Pelvic Floor and Womens Health Physiotherapy

What is Pelvic Floor and Womens Health physiotherapy and how can it help me?

Women's Health Physiotherapy is a specialist branch of physiotherapy where the physiotherapist has undergone specialist training and achieved advanced competencies in pelvic and gynechalogical anatomy, pathology, diagnosis and treatment. They are trained to assess and treat women suffering from pelvic floor weakness, problems with the bowel and bladder, pain in the pelvis and those women who have had a baby or who are pregnant and having problems.  At Core Body Clinic our physiotherapists are dual trained in musculoskeletal physiotherapy and Women's Health Physiotherapy.  They have a detailed understanding of pelvic anatomy and pelvic floor function and they are skilled in many techniques to treat pain and rehabilitate function.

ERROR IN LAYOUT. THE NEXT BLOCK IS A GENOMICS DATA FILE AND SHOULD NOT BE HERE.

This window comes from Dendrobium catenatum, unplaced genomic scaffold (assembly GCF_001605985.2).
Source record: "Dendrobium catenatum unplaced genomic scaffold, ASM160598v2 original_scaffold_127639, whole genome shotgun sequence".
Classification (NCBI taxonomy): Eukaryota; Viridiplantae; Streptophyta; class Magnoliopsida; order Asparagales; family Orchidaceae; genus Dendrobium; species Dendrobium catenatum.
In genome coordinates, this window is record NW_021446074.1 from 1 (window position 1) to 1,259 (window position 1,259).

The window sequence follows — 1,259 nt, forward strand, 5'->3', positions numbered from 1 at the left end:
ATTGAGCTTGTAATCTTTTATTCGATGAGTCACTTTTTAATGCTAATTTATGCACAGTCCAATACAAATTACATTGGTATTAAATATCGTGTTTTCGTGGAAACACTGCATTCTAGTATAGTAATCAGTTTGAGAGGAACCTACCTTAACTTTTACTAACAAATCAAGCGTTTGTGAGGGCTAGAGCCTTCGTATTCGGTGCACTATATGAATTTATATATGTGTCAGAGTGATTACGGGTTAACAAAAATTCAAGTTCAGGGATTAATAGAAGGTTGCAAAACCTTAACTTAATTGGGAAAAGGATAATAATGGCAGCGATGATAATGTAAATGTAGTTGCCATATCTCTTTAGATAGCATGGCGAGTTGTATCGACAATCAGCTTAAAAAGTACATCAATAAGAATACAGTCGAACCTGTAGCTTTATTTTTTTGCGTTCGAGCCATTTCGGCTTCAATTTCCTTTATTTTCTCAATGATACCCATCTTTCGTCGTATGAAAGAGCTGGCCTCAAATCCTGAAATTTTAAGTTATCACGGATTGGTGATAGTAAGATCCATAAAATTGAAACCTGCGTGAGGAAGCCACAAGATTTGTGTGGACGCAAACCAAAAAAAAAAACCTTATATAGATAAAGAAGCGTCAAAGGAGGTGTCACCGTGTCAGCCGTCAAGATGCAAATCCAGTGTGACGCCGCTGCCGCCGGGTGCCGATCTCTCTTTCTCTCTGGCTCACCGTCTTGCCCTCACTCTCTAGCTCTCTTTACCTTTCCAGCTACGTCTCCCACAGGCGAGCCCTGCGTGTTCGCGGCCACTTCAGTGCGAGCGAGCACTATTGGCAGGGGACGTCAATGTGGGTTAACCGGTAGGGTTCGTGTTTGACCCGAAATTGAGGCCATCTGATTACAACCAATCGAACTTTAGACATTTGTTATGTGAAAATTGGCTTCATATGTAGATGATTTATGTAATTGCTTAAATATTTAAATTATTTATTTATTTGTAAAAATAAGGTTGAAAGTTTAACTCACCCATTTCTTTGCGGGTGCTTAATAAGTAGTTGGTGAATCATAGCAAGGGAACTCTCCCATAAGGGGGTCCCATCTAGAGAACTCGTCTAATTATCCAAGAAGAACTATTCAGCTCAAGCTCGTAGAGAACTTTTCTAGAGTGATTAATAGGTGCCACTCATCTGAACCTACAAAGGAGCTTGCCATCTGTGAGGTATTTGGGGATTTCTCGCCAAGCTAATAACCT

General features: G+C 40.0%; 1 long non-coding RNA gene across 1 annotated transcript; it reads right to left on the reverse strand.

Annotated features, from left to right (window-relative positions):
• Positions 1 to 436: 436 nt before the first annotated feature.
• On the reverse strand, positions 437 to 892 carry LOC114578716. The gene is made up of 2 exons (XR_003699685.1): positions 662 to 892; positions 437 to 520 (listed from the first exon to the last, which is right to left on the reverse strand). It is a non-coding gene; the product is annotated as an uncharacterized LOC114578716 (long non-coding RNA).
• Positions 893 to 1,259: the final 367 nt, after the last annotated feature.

Seeing a Women's Health Physiotherapist can be a life changing moment and help with a number of problems. One in three women are affected by pelvic pain or pelvic girdle dysfunction.  It can take an average of 3 years for a woman to consult with their GP or to see a women's health physiotherapist.   Women's health physiotherapy is essential after giving birth and can prevent future problems with pelvic floor weakness, stress incontinence and regaining confidence with sport and sexual function.  

It has been recommended by the department of health that women should see a physiotherapist for a post birth check 6 weeks after having a baby.  The check aims to identify problems affecting the pelvic floor before they become a burden on life.